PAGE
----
Question is, where would Rex fit in? The regional carrier did state that it plans to provide affordable ticket prices between the three cities, and include “baggage allowance, meals on board and pre-assigned seating” on the ticket.

“It will be a hybrid model that Rex has so successfully pioneered over the last two decades for its regional operations,” stated John Sharp.

Strength against competition?

The low-cost segment is covered by Jetstar, the crème de la crème of travelers will board Qantas’ flights, while Virgin Australia will try to squeeze itself between the two and offer something unique and different to both segments. Much like Rex, except the Virgin Australia's brand is known for its aggressive and cheeky marketing campaigns. Qantas, as seen by the few examples, is not hesitant to defend its territory and let up market share in regional markets. Even now, as domestic flight restrictions lifted, Jetstar was keen to drive up demand with low prices.

In a market update on May 5, 2020, Qantas’ group CEO Alan Joyce stated that its low-cost carrier subsidiary could provide tickets for as low as $26.8 (AUD39), even $13 (AUD19) and “still cover our cash costs on those flights,” added Joyce. And the triangle of Sydney-Melbourne-Brisbane is no easy market to compete in. Sydney (SYD) to Melbourne (MEL) alone was the fifth busiest domestic route in the world in 2019, according to OAG data, with over 9.9 million scheduled seats throughout the year.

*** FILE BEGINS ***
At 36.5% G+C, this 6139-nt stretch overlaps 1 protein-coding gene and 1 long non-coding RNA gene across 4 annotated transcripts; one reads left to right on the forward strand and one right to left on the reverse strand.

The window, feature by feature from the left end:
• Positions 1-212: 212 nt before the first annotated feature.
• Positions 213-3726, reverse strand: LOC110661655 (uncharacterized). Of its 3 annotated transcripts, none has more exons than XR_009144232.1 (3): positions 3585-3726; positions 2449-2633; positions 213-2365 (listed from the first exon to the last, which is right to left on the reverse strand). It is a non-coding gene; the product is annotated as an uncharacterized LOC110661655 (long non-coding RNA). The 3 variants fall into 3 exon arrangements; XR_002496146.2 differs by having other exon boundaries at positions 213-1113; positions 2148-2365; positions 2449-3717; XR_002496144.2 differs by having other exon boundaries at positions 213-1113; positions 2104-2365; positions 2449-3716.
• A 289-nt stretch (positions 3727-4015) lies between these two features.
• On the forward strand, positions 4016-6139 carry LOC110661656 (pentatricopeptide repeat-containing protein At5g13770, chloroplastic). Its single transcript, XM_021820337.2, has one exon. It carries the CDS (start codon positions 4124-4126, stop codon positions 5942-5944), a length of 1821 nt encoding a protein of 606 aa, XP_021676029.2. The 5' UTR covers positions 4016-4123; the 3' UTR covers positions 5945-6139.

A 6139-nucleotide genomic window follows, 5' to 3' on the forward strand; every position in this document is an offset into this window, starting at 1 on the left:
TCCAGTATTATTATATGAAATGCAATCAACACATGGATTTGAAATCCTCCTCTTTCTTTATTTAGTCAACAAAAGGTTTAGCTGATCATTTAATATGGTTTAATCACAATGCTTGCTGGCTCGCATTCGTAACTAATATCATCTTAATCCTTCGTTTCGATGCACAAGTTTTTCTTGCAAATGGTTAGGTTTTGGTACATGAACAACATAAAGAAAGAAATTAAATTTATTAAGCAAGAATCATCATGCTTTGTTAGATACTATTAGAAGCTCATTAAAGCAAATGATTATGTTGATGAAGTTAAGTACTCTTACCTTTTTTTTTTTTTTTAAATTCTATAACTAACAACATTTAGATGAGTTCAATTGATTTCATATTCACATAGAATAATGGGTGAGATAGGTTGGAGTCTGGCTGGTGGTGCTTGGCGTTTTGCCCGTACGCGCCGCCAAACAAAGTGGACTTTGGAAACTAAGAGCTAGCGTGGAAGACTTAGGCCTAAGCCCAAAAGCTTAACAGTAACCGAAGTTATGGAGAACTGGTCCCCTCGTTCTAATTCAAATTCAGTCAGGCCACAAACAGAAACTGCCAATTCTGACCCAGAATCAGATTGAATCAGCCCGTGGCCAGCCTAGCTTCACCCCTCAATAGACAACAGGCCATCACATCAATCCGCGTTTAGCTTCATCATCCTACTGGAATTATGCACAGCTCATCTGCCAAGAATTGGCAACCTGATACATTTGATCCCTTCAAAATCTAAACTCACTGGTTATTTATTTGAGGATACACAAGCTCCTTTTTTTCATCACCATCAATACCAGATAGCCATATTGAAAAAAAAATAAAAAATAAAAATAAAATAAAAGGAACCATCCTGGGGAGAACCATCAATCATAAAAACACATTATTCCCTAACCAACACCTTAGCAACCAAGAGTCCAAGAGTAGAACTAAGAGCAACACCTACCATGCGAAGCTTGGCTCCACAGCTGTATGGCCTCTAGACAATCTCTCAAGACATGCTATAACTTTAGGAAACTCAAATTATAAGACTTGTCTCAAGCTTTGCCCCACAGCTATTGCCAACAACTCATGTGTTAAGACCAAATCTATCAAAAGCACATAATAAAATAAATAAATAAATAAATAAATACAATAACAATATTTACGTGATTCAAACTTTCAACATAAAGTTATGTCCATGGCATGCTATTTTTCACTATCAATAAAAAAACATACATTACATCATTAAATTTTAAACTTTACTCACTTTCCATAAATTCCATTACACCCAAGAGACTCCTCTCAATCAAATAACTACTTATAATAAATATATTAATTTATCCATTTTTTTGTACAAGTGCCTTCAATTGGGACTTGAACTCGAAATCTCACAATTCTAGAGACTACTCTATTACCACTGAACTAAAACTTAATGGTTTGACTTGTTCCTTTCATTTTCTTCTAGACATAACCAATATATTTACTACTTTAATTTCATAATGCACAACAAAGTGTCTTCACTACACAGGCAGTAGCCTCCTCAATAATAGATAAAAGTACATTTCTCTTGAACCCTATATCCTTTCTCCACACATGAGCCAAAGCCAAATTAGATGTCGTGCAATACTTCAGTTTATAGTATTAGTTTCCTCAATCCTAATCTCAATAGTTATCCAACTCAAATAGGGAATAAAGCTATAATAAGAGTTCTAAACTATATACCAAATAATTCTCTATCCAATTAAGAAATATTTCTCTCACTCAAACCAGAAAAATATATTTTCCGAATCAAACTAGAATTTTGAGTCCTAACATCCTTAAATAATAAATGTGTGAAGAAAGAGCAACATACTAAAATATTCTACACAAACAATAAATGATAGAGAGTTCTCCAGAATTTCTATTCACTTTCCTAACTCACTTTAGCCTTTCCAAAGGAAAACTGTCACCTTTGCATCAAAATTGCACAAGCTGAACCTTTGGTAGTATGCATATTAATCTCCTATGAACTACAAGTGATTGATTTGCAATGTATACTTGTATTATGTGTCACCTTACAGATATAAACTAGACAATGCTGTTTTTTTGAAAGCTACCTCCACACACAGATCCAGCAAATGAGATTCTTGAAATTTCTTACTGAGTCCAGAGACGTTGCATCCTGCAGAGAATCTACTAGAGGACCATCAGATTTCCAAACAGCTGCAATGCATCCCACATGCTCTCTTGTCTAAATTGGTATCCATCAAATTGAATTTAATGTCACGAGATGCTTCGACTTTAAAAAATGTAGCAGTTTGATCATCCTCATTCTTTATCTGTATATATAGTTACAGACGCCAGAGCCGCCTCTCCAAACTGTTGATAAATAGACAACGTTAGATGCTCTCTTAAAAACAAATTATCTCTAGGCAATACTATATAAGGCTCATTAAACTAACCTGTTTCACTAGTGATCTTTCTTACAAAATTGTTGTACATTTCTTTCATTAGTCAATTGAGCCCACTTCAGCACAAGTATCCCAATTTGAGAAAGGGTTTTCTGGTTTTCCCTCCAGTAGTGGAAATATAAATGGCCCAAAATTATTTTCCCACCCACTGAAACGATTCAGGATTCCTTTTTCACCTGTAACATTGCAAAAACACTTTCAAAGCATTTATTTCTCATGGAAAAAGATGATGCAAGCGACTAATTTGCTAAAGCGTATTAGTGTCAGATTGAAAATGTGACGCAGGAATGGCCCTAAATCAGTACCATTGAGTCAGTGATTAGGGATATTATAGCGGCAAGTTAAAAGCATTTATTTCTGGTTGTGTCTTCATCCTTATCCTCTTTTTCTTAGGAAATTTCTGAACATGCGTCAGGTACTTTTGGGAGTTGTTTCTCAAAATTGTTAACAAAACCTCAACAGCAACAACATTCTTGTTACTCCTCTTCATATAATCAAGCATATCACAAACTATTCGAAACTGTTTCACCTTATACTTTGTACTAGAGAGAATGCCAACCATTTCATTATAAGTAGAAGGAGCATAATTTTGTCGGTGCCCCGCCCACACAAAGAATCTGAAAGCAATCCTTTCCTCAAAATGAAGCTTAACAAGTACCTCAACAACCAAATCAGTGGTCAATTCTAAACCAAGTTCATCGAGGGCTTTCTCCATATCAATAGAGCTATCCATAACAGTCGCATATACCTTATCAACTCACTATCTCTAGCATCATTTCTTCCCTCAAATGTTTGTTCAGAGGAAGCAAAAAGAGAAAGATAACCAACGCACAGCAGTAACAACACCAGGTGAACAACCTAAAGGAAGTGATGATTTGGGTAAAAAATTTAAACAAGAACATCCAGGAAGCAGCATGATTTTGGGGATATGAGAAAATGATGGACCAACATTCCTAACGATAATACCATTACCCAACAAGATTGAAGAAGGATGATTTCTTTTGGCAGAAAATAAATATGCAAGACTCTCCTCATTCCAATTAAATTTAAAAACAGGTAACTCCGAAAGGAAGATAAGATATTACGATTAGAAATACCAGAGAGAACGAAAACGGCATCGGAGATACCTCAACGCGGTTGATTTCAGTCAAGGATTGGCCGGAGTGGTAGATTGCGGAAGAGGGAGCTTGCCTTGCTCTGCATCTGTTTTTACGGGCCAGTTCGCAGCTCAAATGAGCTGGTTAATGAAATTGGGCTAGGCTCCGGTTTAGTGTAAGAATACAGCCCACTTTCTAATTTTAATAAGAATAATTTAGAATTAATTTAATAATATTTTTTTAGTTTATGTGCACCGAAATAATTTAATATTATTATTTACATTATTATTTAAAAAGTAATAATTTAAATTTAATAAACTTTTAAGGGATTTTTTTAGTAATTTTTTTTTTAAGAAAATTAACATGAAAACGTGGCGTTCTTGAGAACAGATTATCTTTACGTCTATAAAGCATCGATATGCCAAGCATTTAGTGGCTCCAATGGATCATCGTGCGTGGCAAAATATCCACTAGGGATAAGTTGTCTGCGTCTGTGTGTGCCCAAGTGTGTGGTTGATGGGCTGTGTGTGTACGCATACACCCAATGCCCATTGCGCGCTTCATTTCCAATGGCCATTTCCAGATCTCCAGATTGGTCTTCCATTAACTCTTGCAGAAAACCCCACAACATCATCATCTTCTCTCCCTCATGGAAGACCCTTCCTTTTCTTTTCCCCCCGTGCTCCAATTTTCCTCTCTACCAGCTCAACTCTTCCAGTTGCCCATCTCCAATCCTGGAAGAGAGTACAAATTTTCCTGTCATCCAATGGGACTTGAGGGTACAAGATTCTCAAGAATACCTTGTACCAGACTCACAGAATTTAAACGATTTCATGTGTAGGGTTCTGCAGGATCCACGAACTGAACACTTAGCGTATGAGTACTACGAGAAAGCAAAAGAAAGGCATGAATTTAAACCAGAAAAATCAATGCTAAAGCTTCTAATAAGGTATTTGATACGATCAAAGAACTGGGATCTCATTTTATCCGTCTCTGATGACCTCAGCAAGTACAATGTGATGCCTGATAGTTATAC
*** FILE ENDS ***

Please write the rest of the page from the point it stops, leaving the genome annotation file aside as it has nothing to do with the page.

Virgin Australia, despite its precarious cash position, is also unlikely to give up market share in the cash-cow triangle. While Rex did highlight that its domestic operating costs prior to the pandemic were 35% lower than Virgin Australia's , the new investors will want to restructure the business in order for it to return to its core strengths strategically and operationally, according to Bain Capital.

If Rex does try to punch above its weight, another question emerging is how much resources can it dedicate to the fight for a spot in the golden triangle? Sure, demand for domestic travel will rise due to overseas travel restrictions. But how much of an opportunity will be there left once Rex launches the newly announced jet flights, as of now planned for March 1, 2021?

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While currently, the trend in the aviation industry has been to cut costs and become smaller in order to weather the storm, a new airline might be on the horizon. However, is it a smart move considering the circumstances?